Bake for 20 to 25 minutes or until a toothpick inserted in the center comes out clean. Cool in the pan on a wire rack for 15 minutes; serve warm. Makes 12 servings.

Tip:

To toast hazelnuts, preheat oven to 350 degrees F. Spread nuts in a single layer in a shallow baking pan. Bake for 10 to 12 minutes or until lightly toasted.

Remove from the oven. Let nuts cool for 5 minutes. Rub hazelnuts in a clean kitchen towel until skins loosen and fall away.

Raspberry Cheese Coffee Cake

raspberry

Ingredients

  • 2-1/4 cups unbleached all-purpose flour
  • 1/2 cup sugar or sugar alternative
  • 3/4 cups cold butter or light butter alternative, cubed
  • 1/2 teaspoon baking powder
  • 1/2 teaspoon baking soda
  • 1/2 teaspoon salt
  • 1/2 cup light sour cream
  • 1/4 cup low-fat milk
  • 1 egg, lightly beaten
  • 1 teaspoon almond extract

Filling:

  • 1 package (8 ounces) light cream cheese, softened
  • 1/4 cup sugar
  • 1 egg
  • 3/4 cups low sugar or sugar-free raspberry jam, warmed
  • 1/2 cup slivered almonds

Directions

In a large bowl, combine flour and sugar. Cut in butter until mixture is crumbly. Remove 1 cup and set aside.

To the remaining mixture, add the baking powder, baking soda and salt, sour cream, milk, egg and almond extract and mix well. Spread in the bottom and 2 inches up the sides of a greased 9-inch springform pan.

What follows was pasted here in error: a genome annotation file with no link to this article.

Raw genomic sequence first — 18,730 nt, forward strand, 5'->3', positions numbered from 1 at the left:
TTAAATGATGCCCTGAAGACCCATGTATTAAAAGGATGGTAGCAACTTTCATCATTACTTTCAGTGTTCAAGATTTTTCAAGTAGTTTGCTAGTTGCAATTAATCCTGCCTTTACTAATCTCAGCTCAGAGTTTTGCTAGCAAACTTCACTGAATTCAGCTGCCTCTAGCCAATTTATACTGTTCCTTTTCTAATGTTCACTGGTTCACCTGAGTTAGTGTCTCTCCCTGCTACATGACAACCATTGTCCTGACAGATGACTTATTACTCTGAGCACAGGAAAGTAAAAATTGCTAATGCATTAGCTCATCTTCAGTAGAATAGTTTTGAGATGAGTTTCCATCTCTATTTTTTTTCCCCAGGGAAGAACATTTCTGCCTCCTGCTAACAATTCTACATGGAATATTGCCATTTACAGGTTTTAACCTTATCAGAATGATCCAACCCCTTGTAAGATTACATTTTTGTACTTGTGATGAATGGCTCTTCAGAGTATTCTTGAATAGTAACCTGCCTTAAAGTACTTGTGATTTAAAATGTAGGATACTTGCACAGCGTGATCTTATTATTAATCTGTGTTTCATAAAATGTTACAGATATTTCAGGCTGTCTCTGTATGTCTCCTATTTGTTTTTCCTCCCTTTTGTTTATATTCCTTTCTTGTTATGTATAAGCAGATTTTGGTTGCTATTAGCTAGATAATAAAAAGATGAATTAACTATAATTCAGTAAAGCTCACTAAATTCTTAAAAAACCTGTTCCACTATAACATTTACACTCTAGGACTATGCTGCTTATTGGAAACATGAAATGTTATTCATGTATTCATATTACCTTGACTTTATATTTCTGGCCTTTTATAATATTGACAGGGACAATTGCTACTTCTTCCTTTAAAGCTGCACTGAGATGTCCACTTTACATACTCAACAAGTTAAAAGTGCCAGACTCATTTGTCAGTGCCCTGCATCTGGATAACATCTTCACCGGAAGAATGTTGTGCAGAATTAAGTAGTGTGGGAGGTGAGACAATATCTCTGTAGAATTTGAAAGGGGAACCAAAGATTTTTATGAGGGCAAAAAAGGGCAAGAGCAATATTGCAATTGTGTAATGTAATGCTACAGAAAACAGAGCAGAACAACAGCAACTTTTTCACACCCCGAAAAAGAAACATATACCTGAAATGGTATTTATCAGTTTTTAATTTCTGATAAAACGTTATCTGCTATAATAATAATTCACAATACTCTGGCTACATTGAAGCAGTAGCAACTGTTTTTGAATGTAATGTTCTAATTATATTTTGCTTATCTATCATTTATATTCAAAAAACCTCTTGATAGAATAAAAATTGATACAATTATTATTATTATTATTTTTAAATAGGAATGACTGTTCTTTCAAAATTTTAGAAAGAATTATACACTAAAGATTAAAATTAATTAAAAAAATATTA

For the filling:

Beat the cream cheese, sugar and egg in a small bowl until smooth. Spoon over batter. Top with the warm raspberry jam. Sprinkle with almonds and reserved crumb mixture.

Bake at 350°F for 55-60 minutes or until golden brown. Cool on a wire rack for 15 minutes. Carefully run a knife around the edge of the pan to loosen. Cool completely. Store in the refrigerator.

Yield: 12 servings.

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passover

The Jewish community of Ferrara is the only one in Emilia-Romagna with a continuous presence from the Middle Ages to the present day. It played an important role while the Duke Ercole I d’Este was in power. The situation of the Jews deteriorated in 1598, after the Este dynasty moved to Modena and the city came under papal control. The Jewish settlement, located on three city streets, formed a triangle near the cathedral and became a ghetto in 1627. Between 1627 and 1859, the Ferrara Jews were restricted to the ghetto, a self-sufficient small town within the larger one. With a population of about 1,800, the ghetto had its own synagogues, schools and old age homes. In 1848, King Carlo Alberto proclaimed the emancipation of the Italian Jews, granting them equal rights. Today, the old ghetto area, with its small attractive stores and refurbished colorful houses, is an essential part of the itinerary of all guided tours.